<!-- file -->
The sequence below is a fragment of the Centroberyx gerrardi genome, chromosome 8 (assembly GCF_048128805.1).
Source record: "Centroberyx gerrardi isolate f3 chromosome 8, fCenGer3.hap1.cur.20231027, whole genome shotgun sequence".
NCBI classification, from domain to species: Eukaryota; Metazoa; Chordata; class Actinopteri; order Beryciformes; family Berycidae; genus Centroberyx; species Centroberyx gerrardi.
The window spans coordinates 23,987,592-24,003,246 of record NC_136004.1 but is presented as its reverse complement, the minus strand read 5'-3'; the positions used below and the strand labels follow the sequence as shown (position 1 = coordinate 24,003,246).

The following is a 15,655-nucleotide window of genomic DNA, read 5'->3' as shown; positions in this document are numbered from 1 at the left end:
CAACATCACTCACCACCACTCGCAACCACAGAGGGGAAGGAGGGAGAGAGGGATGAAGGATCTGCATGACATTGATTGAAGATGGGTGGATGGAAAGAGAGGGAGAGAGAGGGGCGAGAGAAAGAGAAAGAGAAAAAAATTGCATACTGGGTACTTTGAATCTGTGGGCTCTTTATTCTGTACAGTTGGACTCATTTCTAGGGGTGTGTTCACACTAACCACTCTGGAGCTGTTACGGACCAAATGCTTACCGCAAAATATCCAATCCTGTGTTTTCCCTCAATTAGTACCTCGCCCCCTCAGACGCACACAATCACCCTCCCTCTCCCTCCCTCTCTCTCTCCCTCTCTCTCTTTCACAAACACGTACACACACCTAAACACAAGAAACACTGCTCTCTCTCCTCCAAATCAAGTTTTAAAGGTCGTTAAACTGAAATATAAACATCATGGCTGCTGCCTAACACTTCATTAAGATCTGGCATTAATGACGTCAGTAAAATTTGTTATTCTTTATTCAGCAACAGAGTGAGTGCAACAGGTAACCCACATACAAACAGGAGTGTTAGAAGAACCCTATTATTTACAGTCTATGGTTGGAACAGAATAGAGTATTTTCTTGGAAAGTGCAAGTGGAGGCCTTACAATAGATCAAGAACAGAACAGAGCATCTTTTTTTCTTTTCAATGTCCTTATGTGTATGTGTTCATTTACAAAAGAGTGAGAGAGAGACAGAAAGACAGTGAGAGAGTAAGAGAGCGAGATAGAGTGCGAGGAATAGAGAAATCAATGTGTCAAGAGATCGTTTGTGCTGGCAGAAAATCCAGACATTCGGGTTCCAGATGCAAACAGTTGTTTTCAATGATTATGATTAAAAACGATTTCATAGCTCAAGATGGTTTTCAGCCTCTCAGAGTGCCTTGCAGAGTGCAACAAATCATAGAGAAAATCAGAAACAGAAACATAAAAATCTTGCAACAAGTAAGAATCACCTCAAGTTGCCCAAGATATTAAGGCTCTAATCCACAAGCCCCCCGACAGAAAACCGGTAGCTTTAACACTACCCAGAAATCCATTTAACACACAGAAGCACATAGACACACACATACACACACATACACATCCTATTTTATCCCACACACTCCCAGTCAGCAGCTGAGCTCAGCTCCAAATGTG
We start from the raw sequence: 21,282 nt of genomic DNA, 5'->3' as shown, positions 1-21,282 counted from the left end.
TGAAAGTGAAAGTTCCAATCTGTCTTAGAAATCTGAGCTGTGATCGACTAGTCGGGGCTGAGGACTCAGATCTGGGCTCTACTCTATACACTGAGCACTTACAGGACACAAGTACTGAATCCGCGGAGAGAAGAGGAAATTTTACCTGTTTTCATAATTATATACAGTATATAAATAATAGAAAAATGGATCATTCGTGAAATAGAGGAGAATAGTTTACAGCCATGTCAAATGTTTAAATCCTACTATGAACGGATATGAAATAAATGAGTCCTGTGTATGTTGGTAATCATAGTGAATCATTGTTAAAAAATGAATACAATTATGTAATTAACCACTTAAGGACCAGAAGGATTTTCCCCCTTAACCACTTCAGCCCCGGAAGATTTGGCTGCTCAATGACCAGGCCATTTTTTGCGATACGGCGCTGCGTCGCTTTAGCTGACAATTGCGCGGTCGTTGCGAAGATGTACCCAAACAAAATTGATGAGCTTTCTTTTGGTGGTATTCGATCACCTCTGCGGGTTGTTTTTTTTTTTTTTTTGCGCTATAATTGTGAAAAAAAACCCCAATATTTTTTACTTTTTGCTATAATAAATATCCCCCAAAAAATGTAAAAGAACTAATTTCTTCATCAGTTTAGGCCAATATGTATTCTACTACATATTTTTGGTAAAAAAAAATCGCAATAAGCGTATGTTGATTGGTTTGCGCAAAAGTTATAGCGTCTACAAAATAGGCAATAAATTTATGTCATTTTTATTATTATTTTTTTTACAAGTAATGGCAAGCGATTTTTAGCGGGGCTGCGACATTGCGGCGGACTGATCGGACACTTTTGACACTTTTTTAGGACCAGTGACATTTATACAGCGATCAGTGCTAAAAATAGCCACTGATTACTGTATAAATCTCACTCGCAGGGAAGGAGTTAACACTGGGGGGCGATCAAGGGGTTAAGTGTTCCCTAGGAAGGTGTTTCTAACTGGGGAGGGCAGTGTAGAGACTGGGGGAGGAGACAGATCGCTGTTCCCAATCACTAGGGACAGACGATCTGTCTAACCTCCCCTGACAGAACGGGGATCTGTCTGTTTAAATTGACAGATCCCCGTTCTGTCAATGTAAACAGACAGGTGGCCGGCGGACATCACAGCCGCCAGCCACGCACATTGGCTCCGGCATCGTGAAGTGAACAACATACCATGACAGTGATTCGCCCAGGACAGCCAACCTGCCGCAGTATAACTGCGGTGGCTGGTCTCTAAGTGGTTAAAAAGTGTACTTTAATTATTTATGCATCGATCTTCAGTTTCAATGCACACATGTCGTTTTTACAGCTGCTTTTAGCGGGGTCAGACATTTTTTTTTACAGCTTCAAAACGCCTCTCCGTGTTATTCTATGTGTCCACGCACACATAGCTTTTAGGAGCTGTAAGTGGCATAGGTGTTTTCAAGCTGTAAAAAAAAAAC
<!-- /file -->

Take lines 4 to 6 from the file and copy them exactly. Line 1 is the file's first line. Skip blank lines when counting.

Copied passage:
The window spans coordinates 23,987,592-24,003,246 of record NC_136004.1 but is presented as its reverse complement, the minus strand read 5'-3'; the positions used below and the strand labels follow the sequence as shown (position 1 = coordinate 24,003,246).

The following is a 15,655-nucleotide window of genomic DNA, read 5'->3' as shown; positions in this document are numbered from 1 at the left end:
CAACATCACTCACCACCACTCGCAACCACAGAGGGGAAGGAGGGAGAGAGGGATGAAGGATCTGCATGACATTGATTGAAGATGGGTGGATGGAAAGAGAGGGAGAGAGAGGGGCGAGAGAAAGAGAAAGAGAAAAAAATTGCATACTGGGTACTTTGAATCTGTGGGCTCTTTATTCTGTACAGTTGGACTCATTTCTAGGGGTGTGTTCACACTAACCACTCTGGAGCTGTTACGGACCAAATGCTTACCGCAAAATATCCAATCCTGTGTTTTCCCTCAATTAGTACCTCGCCCCCTCAGACGCACACAATCACCCTCCCTCTCCCTCCCTCTCTCTCTCCCTCTCTCTCTTTCACAAACACGTACACACACCTAAACACAAGAAACACTGCTCTCTCTCCTCCAAATCAAGTTTTAAAGGTCGTTAAACTGAAATATAAACATCATGGCTGCTGCCTAACACTTCATTAAGATCTGGCATTAATGACGTCAGTAAAATTTGTTATTCTTTATTCAGCAACAGAGTGAGTGCAACAGGTAACCCACATACAAACAGGAGTGTTAGAAGAACCCTATTATTTACAGTCTATGGTTGGAACAGAATAGAGTATTTTCTTGGAAAGTGCAAGTGGAGGCCTTACAATAGATCAAGAACAGAACAGAGCATCTTTTTTTCTTTTCAATGTCCTTATGTGTATGTGTTCATTTACAAAAGAGTGAGAGAGAGACAGAAAGACAGTGAGAGAGTAAGAGAGCGAGATAGAGTGCGAGGAATAGAGAAATCAATGTGTCAAGAGATCGTTTGTGCTGGCAGAAAATCCAGACATTCGGGTTCCAGATGCAAACAGTTGTTTTCAATGATTATGATTAAAAACGATTTCATAGCTCAAGATGGTTTTCAGCCTCTCAGAGTGCCTTGCAGAGTGCAACAAATCATAGAGAAAATCAGAAACAGAAACATAAAAATCTTGCAACAAGTAAGAATCACCTCAAGTTGCCCAAGATATTAAGGCTCTAATCCACAAGCCCCCCGACAGAAAACCGGTAGCTTTAACACTACCCAGAAATCCATTTAACACACAGAAGCACATAGACACACACATACACACACATACACATCCTATTTTATCCCACACACTCCCAGTCAGCAGCTGAGCTCAGCTCCAAATGTG